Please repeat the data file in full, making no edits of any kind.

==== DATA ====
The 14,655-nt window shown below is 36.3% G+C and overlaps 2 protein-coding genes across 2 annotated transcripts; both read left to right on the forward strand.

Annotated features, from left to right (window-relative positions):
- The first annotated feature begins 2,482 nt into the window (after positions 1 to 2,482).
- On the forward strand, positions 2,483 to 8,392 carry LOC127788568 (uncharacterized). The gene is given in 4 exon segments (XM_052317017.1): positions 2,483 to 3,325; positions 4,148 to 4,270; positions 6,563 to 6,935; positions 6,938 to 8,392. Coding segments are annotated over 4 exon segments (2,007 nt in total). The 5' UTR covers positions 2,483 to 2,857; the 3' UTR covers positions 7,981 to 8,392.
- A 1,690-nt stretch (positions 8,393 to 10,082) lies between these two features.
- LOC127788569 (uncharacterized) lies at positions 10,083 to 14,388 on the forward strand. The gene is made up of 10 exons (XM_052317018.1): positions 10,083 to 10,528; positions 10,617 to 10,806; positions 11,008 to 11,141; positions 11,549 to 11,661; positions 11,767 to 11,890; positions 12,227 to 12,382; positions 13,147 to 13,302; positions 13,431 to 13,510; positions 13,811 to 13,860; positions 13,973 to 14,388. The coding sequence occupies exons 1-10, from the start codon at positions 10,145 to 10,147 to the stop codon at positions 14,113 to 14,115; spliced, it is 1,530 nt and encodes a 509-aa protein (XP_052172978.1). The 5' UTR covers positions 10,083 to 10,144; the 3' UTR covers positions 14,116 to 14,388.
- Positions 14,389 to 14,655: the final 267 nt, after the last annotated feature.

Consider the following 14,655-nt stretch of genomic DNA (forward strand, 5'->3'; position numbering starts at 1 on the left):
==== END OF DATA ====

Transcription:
The 14,655-nt window shown below is 36.3% G+C and overlaps 2 protein-coding genes across 2 annotated transcripts; both read left to right on the forward strand.

Annotated features, from left to right (window-relative positions):
- The first annotated feature begins 2,482 nt into the window (after positions 1 to 2,482).
- On the forward strand, positions 2,483 to 8,392 carry LOC127788568 (uncharacterized). The gene is given in 4 exon segments (XM_052317017.1): positions 2,483 to 3,325; positions 4,148 to 4,270; positions 6,563 to 6,935; positions 6,938 to 8,392. Coding segments are annotated over 4 exon segments (2,007 nt in total). The 5' UTR covers positions 2,483 to 2,857; the 3' UTR covers positions 7,981 to 8,392.
- A 1,690-nt stretch (positions 8,393 to 10,082) lies between these two features.
- LOC127788569 (uncharacterized) lies at positions 10,083 to 14,388 on the forward strand. The gene is made up of 10 exons (XM_052317018.1): positions 10,083 to 10,528; positions 10,617 to 10,806; positions 11,008 to 11,141; positions 11,549 to 11,661; positions 11,767 to 11,890; positions 12,227 to 12,382; positions 13,147 to 13,302; positions 13,431 to 13,510; positions 13,811 to 13,860; positions 13,973 to 14,388. The coding sequence occupies exons 1-10, from the start codon at positions 10,145 to 10,147 to the stop codon at positions 14,113 to 14,115; spliced, it is 1,530 nt and encodes a 509-aa protein (XP_052172978.1). The 5' UTR covers positions 10,083 to 10,144; the 3' UTR covers positions 14,116 to 14,388.
- Positions 14,389 to 14,655: the final 267 nt, after the last annotated feature.

Consider the following 14,655-nt stretch of genomic DNA (forward strand, 5'->3'; position numbering starts at 1 on the left):